For one, the Global Fund, as an organisation, takes ESG very seriously. For a few years now, it has an ESG Investment Framework in place to ensure alignment between its investment management and its strategic objectives, values and principles.
Separately, in terms of external funding, the focus on ESG is certainly an influencing factor. There has been an increase in private sector and government contributions for our last replenishment. The increased focus on ESG principles may also have had a spill-over effect on our private sector engagement. The Global Fund works with many private sector partners on delivery innovation and alternative funding mechanisms. In case of interest, I’ve included a link here for further details: https://www.theglobalfund. org/en/private-ngo-partners/.
6. What career path would you have taken had you not become a lawyer?
I never had a plan b! I have many interests outside of work (jazz, travel, running, snowboarding etc.) but none that would have led me to a different career path.
7. What’s the most unusual request you’ve ever had from a client?
I have been quite fortunate to have had very pleasant clients over my career (at HSF and elsewhere). Maybe the most unusual request was being asked to get documents signed while the client was at a dinner party – running them through the final changes while their guests patiently waited, to make sure all was in order before submission the next day.
8. What’s the best career advice you’ve ever been given?
It would probably come from my rowing coach, Jimmy King, when I decided to leave the team in my final year of undergraduate studies. I was coming off the back of a long injury and knew this was the right time to move on. I was worried about letting the team down, but he was clear that I would only be of benefit to any team if I took care of myself first. That is a good life lesson on all fronts – especially given the demands of the legal sector.
9. Tell us about one of your proudest achievements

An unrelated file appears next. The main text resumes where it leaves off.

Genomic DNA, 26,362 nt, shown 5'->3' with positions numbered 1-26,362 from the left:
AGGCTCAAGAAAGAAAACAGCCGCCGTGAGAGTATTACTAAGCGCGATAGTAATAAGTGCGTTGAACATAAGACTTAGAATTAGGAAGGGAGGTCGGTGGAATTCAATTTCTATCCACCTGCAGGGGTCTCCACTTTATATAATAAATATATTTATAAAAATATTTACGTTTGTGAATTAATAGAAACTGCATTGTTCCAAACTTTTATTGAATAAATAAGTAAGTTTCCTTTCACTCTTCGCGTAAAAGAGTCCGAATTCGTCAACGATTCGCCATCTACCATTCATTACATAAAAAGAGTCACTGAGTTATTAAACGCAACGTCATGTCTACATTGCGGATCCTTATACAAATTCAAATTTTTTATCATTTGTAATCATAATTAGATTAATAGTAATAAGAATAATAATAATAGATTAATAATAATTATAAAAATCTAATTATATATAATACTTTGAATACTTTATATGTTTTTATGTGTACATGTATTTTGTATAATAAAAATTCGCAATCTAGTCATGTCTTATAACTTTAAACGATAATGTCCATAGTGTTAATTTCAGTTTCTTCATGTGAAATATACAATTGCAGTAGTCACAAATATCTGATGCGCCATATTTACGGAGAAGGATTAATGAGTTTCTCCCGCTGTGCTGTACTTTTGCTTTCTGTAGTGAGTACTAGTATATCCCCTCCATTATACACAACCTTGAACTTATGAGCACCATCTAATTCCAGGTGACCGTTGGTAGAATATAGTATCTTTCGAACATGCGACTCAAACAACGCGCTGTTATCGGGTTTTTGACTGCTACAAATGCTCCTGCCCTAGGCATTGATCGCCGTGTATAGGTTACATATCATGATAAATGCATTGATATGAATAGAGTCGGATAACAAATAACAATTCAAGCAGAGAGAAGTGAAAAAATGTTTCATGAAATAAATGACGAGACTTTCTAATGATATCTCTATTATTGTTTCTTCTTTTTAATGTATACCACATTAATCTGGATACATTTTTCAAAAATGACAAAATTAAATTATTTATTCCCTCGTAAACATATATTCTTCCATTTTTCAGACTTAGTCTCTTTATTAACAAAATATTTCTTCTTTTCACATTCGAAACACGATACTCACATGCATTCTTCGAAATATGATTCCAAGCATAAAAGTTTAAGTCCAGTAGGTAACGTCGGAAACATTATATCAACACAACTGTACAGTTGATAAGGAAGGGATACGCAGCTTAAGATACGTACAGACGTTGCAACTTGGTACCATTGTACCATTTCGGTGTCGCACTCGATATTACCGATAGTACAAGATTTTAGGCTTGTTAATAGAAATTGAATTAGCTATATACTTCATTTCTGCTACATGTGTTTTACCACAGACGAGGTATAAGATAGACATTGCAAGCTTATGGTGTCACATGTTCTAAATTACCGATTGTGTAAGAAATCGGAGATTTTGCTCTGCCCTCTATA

I have two – my daughters, Talya and Aline. They are kind, smart and strong-willed people, who will hopefully grow up to do good things. They are at home wherever my husband and I are, and I hope we can instil in them the sense of open-mindedness, respect for others and wanderlust I had growing up to mixed heritage parents of my own.
10. What’s something funny or interesting people don’t know about you?
Maybe one that people wouldn’t know is that one of my first languages was Portuguese. I moved to Angola when I was three weeks old (I don’t remember any of it now, however!).
11. If you could invite any four people to a special dinner party, who would it be and why?
- An athlete – I love sport, especially athletics. Any of Eliud Kipchoge, Haile Gebrselassie, Kara Goucher or Alison Felix. They all have fascinating personal stories, notwithstanding their impressive sports achievements.
- An author – Arundhati Roy or Chimamanda Ngozi Adichie (ideally both if they were free!). They have very informed perspectives on race, religion and politics, which I would like to probe into more.
- A musician – Joshua Redman or Daniel Barenboim and his piano. I have been a long-time fan of jazz and never missed a Redman performance in London. More recently, during the pandemic, I have discovered Barenboim’s music and am hooked.
- Trevor Noah, who would masterfully orchestrate the conversation at dinner.
12. Where is the first country you will be travelling to post-pandemic and why?
I spend a lot of time thinking about this. On a personal front, in order: Belgium to see my parents; the UK to see our friends and to revisit our favourite restaurants; and the Philippines (preferably Siargao or Palawan for a month – wouldn’t that be lovely!). On the work front, any of the countries I advise. My last mission was to Kachin State in Myanmar in December 2019.